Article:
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Tipping points of Mississippi Delta marshes due to accelerated sea-level rise

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Science Advances  22 May 2020:
Vol. 6, no. 21, eaaz5512
DOI: 10.1126/sciadv.aaz5512
  • Fig. 1 RSL curve and rate of RSL rise in the MD.

    A total of 72 sea-level index points (SLIPs) from basal marsh peat provides the Holocene RSL history with respect to the compaction-free, (mostly) Pleistocene basement. The location of the study areas is shown in Fig. 2. The gap between ~3.0 and 1.5 ka BP (before present) is merely due to the fact that this time interval was not sampled for 14C dating; it should not be interpreted as a phase with a rate of RSL rise that deviates from the long-term trend. Note also that the youngest SLIP predates the global sea-level acceleration of the past century (not shown in this record). All other (non-SLIP) data points are shown by means of the small black symbols that elucidate the shape of the function that was fitted to the SLIP data. The first derivative of the RSL curve exhibits rates of RSL rise between 8.5 and 0.15 ka BP.

  • Fig. 2 Distribution of the 355 boreholes across the MD that were used for the paleo-marsh analysis.

    Note that the distance between the two study areas (A and B) is about 100 km and that boreholes within these two regions are scattered up to 40 km apart. This circumvents sampling bias associated with local conditions that may not be representative for a wider region. The location of the 15 boreholes illustrated in Fig. 3 is shown in orange or red. Base map data: Google, SIO, NOAA, U.S. Navy, NG, GEBCO, Landsat/Copernicus, Terrametrics.

  • Fig. 3 Characteristic transgressive facies successions from the past 8500 years.

    A selection of 15 representative sedimentary logs features the transition from a wetland paleosol to basal Holocene facies and the overlying succession (details about facies units are provided in table S1). For ease of comparison, the logs have been adjusted vertically to align the top of the paleosol and arranged with increasing age (and depth) from left to right [in reality, the elevation of the top of the paleosol decreases from ~0.5 to 16 m below North American Vertical Datum of 1988 (NAVD 88); see Supplementary Spreadsheet]. The serrated pattern is used for logs that do not extend all the way to the land surface. For each log, the weighted mean calibrated age (in ka BP) of the basal facies that drape the paleosol and the rate of RSL rise (the first derivative of the equation in Fig. 1) is provided. Directly dated cores are indicated in red; for the other cores, the age of the basal Holocene facies was calculated by means of the equation in Fig. 1. Note that the two logs marked by arrows with largely similar stratigraphy are ~100 km apart (all core locations are shown in Fig. 2). Additional sedimentary logs are shown for the western and eastern study areas separately in figs. S1 and S2.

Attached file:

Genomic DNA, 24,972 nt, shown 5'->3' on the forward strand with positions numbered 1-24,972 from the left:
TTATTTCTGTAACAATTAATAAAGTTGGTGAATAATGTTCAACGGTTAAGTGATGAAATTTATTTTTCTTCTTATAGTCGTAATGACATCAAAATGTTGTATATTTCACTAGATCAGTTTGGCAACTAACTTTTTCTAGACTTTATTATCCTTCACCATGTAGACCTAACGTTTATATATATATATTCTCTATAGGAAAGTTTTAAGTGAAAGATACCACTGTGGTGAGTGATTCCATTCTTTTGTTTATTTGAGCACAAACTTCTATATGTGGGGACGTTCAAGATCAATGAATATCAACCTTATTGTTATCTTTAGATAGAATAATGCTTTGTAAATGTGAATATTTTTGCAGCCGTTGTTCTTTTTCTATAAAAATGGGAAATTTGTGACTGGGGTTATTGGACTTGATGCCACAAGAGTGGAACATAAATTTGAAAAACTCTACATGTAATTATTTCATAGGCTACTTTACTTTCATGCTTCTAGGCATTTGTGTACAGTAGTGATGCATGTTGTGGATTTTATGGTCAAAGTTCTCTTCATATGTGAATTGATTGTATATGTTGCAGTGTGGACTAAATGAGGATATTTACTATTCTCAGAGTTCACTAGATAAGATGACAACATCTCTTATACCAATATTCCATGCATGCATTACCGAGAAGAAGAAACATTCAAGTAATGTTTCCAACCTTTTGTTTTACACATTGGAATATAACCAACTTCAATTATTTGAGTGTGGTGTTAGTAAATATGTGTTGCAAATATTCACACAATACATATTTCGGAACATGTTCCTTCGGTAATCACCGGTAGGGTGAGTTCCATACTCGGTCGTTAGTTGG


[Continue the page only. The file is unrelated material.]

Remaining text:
• Fig. 4 Relationship between the rate of RSL rise and marsh persistence.

    The relative proportion of facies successions (table S2) is determined for eight increments of rates of RSL rise to identify the tipping point for marsh drowning. The abrupt increase in the proportion of drowned sites between 2.5 and 3.0 mm year−1 illustrates the nonlinear nature of the marsh response to the rate of RSL rise. Similar plots are shown for the western and eastern study areas separately (fig. S4) and for basal marsh successions ≥50 cm thick (fig. S5).

  • Table 1 Thickness and estimated life span of drowned marsh facies.

    Drowned marsh facies—all sites*Drowned marsh facies—selected sites†
    Median (mean)
    thickness (m)
    Median (mean)
    life span (years)‡
    Number of
    observations
    Median (mean)
    thickness (m)
    Median (mean)
    life span (years)‡
    Number of
    observations
    Mostly gradual drowning
    (after 8.2 ka BP)
    0.30 (0.43)212 (282)§510.50 (0.58)310 (372)§25
    Mostly rapid drowning
    (before 8.2 ka BP)
    0.10 (0.18)25 (50)170.15 (0.34)46 (98)8

    *All sites (n = 68) that feature lagoonal facies, including those where the contact between terrestrial (usually marsh) and lagoonal facies is erosional.

    †Selected sites (n = 33) where the terrestrial to lagoonal facies contact is less likely to be erosional.

    ‡Estimated by correcting the thickness for compaction (a factor of 2.5) and assuming that the accretion rate approximately tracked the rate of RSL rise at the onset of marsh formation.

    §Note that mean values always exceed median values (typically due to one or a few sites with relatively large numbers); therefore, median values are used in the interpretation.

    Supplementary Materials

    • Supplementary Materials

      Tipping points of Mississippi Delta marshes due to accelerated sea-level rise

      Torbjörn E. Törnqvist, Krista L. Jankowski, Yong-Xiang Li, Juan L. González

      Download Supplement

      The PDF file includes:

      • Figs. S1 to S5
      • Tables S1 to S4
      • Legend for supplementary spreadsheet
      • References

      Other Supplementary Material for this manuscript includes the following:

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